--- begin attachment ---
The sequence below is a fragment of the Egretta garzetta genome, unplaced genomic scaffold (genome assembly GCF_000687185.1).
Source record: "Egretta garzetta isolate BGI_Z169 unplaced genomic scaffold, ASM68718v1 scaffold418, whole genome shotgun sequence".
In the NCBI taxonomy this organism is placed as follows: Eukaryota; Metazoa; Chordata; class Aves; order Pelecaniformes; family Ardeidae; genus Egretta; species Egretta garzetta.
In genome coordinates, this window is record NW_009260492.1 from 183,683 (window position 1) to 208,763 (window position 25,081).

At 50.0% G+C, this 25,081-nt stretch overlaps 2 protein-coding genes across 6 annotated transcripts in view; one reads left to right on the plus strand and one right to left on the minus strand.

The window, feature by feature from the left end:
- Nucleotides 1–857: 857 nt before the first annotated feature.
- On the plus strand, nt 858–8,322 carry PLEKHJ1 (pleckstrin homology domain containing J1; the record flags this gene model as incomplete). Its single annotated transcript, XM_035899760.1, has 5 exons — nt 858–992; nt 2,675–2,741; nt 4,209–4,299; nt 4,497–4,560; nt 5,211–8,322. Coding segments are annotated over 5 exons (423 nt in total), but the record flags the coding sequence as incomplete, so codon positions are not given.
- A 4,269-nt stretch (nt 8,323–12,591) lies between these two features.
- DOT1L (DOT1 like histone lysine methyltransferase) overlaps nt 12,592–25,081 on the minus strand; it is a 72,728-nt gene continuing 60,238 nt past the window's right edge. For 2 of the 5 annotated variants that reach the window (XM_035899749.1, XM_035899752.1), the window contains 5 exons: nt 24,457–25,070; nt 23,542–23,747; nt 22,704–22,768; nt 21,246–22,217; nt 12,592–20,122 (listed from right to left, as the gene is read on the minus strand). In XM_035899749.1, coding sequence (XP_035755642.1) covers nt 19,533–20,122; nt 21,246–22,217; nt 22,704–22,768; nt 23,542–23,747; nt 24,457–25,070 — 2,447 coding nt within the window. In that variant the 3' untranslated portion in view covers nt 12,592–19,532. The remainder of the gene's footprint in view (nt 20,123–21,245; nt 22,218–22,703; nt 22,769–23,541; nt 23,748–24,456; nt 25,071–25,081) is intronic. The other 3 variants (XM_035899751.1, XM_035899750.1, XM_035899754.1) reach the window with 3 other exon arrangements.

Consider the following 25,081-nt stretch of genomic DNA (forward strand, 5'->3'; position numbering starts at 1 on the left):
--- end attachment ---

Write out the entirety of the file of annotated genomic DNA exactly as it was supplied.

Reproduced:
The sequence below is a fragment of the Egretta garzetta genome, unplaced genomic scaffold (genome assembly GCF_000687185.1).
Source record: "Egretta garzetta isolate BGI_Z169 unplaced genomic scaffold, ASM68718v1 scaffold418, whole genome shotgun sequence".
In the NCBI taxonomy this organism is placed as follows: Eukaryota; Metazoa; Chordata; class Aves; order Pelecaniformes; family Ardeidae; genus Egretta; species Egretta garzetta.
In genome coordinates, this window is record NW_009260492.1 from 183,683 (window position 1) to 208,763 (window position 25,081).

At 50.0% G+C, this 25,081-nt stretch overlaps 2 protein-coding genes across 6 annotated transcripts in view; one reads left to right on the plus strand and one right to left on the minus strand.

The window, feature by feature from the left end:
- Nucleotides 1–857: 857 nt before the first annotated feature.
- On the plus strand, nt 858–8,322 carry PLEKHJ1 (pleckstrin homology domain containing J1; the record flags this gene model as incomplete). Its single annotated transcript, XM_035899760.1, has 5 exons — nt 858–992; nt 2,675–2,741; nt 4,209–4,299; nt 4,497–4,560; nt 5,211–8,322. Coding segments are annotated over 5 exons (423 nt in total), but the record flags the coding sequence as incomplete, so codon positions are not given.
- A 4,269-nt stretch (nt 8,323–12,591) lies between these two features.
- DOT1L (DOT1 like histone lysine methyltransferase) overlaps nt 12,592–25,081 on the minus strand; it is a 72,728-nt gene continuing 60,238 nt past the window's right edge. For 2 of the 5 annotated variants that reach the window (XM_035899749.1, XM_035899752.1), the window contains 5 exons: nt 24,457–25,070; nt 23,542–23,747; nt 22,704–22,768; nt 21,246–22,217; nt 12,592–20,122 (listed from right to left, as the gene is read on the minus strand). In XM_035899749.1, coding sequence (XP_035755642.1) covers nt 19,533–20,122; nt 21,246–22,217; nt 22,704–22,768; nt 23,542–23,747; nt 24,457–25,070 — 2,447 coding nt within the window. In that variant the 3' untranslated portion in view covers nt 12,592–19,532. The remainder of the gene's footprint in view (nt 20,123–21,245; nt 22,218–22,703; nt 22,769–23,541; nt 23,748–24,456; nt 25,071–25,081) is intronic. The other 3 variants (XM_035899751.1, XM_035899750.1, XM_035899754.1) reach the window with 3 other exon arrangements.

Consider the following 25,081-nt stretch of genomic DNA (forward strand, 5'->3'; position numbering starts at 1 on the left):